The White House has issued a statement following President Trump’s conversations with German and French leaders, warning that they “will not tolerate the atrocities of the Assad regime” and that they’d put Russia “on notice” about the situation in Eastern Ghouta.
Over the past two weeks, over 600 people have been killed in fighting in Eastern Ghouta, many of them civilians killed in Syrian airstrikes. The White House says Syria, Russia, and Iran must all respect the UN ceasefire and stop fighting.
The UN statement called for ceasefires across Syria, but so far it doesn’t appear to be generally honored by anyone. While fighting in Eastern Ghouta hasn’t totally stopped, it has slowed a bit, and Russia has set up a five hour daily truce for evacuations.
Yet analysts see the White House statement as primarily aimed at Russia, not Syria, suggesting that President Trump might react to Russian President Putin’s recent statements on nuclear weapons with new confrontations in Syria.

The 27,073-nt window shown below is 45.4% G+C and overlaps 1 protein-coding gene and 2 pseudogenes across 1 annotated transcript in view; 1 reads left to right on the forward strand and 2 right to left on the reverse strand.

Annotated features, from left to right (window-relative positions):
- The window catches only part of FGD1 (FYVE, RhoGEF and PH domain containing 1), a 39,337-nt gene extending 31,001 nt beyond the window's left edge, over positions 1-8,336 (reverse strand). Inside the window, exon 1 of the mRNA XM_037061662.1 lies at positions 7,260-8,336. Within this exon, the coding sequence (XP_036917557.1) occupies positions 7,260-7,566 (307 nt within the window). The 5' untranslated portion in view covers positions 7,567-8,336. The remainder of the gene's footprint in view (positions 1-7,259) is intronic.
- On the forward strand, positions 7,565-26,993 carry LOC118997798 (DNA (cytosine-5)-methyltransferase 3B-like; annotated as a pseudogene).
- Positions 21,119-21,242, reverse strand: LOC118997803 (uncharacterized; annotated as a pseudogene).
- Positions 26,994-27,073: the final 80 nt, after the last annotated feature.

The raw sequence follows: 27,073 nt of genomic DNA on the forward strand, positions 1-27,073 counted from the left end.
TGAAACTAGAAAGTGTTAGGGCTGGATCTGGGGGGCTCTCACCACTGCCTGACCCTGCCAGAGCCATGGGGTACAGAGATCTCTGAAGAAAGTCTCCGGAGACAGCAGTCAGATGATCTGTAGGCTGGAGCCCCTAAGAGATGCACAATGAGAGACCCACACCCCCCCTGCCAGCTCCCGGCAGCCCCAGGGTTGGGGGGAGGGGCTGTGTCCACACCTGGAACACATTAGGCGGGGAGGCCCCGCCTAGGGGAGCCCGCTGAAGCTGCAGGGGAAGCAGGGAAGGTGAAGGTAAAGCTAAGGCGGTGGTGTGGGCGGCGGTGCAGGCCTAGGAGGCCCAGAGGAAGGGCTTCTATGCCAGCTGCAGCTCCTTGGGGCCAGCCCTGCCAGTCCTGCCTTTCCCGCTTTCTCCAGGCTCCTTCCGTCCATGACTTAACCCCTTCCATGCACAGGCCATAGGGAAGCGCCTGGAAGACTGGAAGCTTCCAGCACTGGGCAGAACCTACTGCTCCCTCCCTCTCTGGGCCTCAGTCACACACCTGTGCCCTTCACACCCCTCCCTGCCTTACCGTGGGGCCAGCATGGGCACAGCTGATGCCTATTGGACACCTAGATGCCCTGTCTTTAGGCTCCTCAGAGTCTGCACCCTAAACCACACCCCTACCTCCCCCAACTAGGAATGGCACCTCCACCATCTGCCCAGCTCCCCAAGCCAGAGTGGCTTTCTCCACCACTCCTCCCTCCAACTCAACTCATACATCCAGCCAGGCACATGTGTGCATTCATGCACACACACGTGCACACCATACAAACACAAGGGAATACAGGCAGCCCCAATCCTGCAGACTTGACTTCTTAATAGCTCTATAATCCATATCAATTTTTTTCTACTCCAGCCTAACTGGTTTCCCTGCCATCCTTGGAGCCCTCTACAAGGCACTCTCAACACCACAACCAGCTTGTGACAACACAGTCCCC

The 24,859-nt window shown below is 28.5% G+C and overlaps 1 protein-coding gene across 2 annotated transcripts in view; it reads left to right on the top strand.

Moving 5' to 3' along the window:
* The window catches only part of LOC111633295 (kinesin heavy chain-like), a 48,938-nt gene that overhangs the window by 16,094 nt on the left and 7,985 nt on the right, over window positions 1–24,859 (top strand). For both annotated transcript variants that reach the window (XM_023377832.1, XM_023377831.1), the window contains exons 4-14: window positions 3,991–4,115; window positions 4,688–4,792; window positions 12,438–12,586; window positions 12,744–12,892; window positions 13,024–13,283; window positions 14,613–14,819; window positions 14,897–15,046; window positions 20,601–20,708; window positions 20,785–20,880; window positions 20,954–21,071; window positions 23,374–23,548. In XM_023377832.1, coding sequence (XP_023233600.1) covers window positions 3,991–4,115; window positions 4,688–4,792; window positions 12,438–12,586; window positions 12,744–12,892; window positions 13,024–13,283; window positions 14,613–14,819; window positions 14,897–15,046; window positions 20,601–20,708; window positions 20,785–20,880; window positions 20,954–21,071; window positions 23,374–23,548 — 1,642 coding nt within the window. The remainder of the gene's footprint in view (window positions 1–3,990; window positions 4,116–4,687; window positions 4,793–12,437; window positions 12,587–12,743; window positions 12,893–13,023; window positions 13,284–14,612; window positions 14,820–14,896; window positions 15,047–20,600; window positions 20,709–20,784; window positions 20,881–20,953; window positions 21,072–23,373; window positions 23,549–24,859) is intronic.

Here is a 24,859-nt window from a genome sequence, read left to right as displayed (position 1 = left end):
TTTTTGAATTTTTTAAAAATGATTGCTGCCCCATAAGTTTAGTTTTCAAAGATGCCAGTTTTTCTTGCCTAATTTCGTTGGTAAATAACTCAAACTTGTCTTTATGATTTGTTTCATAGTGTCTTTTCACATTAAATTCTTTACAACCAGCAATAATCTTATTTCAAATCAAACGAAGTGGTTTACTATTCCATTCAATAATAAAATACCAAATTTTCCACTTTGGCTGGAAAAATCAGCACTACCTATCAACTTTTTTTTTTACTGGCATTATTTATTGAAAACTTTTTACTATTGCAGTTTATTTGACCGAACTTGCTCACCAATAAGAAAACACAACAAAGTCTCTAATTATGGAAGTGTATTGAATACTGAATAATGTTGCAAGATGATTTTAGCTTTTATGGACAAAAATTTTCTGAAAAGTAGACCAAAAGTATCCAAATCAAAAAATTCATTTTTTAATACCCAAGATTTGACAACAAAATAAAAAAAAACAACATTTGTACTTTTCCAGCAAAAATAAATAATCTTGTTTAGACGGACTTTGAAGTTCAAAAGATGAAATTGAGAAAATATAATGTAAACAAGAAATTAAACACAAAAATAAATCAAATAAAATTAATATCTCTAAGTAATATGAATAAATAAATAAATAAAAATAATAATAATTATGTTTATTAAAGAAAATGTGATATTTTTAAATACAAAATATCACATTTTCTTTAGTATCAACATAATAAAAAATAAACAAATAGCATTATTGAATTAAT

What that means, however, is likely to go after Syrian forces, though recent US strikes also saw them killing hundreds of pro-government fighters, including a number of Russian contractors. Still, CNAS fellow Nicholas Heras suggested the administration may be considering attacks “equal to or greater than the one used last year.”
The Administration sees the fighting in Eastern Ghouta as analogous to Syria’s recovery of the major city of Aleppo in the waning months of Obama’s presidency, and Trump is keen to show himself as different from Obama by being much more aggressive about the matter.